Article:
As projected in May/June 2018, the Food security situation is expected to deteriorate during the peak lean season between December 2018 to February 2019. However, the rural population in IPC Phase 3 or worse is not expected to change much from what was earlier projected in May/June 2018. The IPC Phase 3 population is projected to increase to about 19% (273,635) of the rural population who are estimated to be in need of urgent humanitarian support to save lives and protect livelihoods. The slight increase in Phase 3 population is a result of changes in assumptions for labour access for the 2018/19 agriculture season. As of November, Lesotho was one of the Southern African countries that had received huge rainfall deficits between 1 September and 10 November. Onset of rains was late by 1 to 2 dekads. This delay and projected below average rains in Southern and Western parts of the country is expected to reduce access to agriculture-based labour, a livelihood strategy that most very poor and poor households typically depend on during the lean season.
By mid-November, international models showed increased chances of El Nino by over 90 percent. In Southern Africa,
El Nino is usually associated with below average rainfall. However, a local forecast by the Lesotho Meteorological Services indicated that from October 2018 to March 2019 the northern and eastern parts of the country will likely receive normal to above normal rains while the southern and western parts will likely receive normal to below normal rains.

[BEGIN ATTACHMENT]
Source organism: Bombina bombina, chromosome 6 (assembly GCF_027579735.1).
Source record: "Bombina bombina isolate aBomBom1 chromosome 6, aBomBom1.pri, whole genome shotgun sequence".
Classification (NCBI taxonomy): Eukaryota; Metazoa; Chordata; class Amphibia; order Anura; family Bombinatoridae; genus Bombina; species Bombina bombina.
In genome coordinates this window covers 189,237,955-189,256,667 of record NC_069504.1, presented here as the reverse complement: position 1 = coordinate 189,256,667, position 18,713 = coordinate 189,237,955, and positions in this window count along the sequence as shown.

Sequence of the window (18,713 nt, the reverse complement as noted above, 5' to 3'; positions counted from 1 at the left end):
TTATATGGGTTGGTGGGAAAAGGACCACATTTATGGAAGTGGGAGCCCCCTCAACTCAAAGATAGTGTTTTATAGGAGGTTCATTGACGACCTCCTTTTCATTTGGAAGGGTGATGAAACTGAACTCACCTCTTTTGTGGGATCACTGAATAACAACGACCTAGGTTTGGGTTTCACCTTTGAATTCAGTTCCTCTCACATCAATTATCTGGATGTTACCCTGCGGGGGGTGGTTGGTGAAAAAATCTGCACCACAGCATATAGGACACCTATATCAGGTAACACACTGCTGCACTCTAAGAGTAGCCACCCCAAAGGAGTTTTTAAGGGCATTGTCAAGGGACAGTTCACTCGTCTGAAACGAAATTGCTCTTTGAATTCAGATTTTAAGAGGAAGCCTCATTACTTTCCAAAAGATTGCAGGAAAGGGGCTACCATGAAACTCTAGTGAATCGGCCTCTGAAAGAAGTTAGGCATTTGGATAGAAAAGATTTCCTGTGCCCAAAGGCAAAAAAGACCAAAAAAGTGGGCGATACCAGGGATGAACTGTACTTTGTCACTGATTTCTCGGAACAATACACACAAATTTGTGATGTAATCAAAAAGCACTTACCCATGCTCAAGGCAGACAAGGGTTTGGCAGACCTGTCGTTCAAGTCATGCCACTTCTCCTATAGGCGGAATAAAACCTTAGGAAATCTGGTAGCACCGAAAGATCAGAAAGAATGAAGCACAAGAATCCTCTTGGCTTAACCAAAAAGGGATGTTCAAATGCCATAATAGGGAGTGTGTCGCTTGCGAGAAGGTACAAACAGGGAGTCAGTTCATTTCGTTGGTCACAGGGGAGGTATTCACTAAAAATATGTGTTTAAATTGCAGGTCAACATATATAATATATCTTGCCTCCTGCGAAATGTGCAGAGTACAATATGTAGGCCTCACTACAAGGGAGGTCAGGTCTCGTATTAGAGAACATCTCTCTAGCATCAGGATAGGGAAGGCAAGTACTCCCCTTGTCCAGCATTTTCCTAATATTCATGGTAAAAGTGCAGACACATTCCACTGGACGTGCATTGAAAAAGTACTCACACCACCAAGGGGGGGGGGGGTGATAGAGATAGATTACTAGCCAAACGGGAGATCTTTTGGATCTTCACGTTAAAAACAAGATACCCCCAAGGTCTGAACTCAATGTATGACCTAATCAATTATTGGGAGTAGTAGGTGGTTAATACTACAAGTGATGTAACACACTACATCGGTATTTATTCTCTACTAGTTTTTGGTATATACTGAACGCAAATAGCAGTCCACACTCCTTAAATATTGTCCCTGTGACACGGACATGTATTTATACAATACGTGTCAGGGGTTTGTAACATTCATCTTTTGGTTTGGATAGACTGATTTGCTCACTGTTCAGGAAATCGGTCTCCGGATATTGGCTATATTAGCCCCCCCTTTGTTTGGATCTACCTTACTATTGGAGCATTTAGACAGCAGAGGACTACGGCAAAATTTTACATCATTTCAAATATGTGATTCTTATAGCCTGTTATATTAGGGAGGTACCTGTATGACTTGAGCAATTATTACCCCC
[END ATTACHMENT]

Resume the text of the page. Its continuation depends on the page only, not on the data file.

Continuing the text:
Poor harvest of main crops (maize, sorghum and wheat) in 2017/18 compared to the previous year, with reduction in maize production estimated at 62.6 percent, has resulted in the early start of the lean season (September2018).
The current cropping season (2018/19) was marked with late onset of rains, poorly distributed precipitation and high temperatures during October and November which resulted in abnormal dry conditions, thus affecting agriculture activities such as land preparation and planting. This is reducing opportunities for agricultural based activities for many households.
Food prices remain stable and 13% below 5 year average. Market food supplies also remain stable as markets in Lesotho are consistently supplied by South Africa. In the past, Lesotho has never had food availability issues due to consistent supplies guaranteed from the South Africa market.
Food access will likely be the only issue. As many households are now market dependent, access to food will be compromised by reduced purchasing power driven by below average incomes.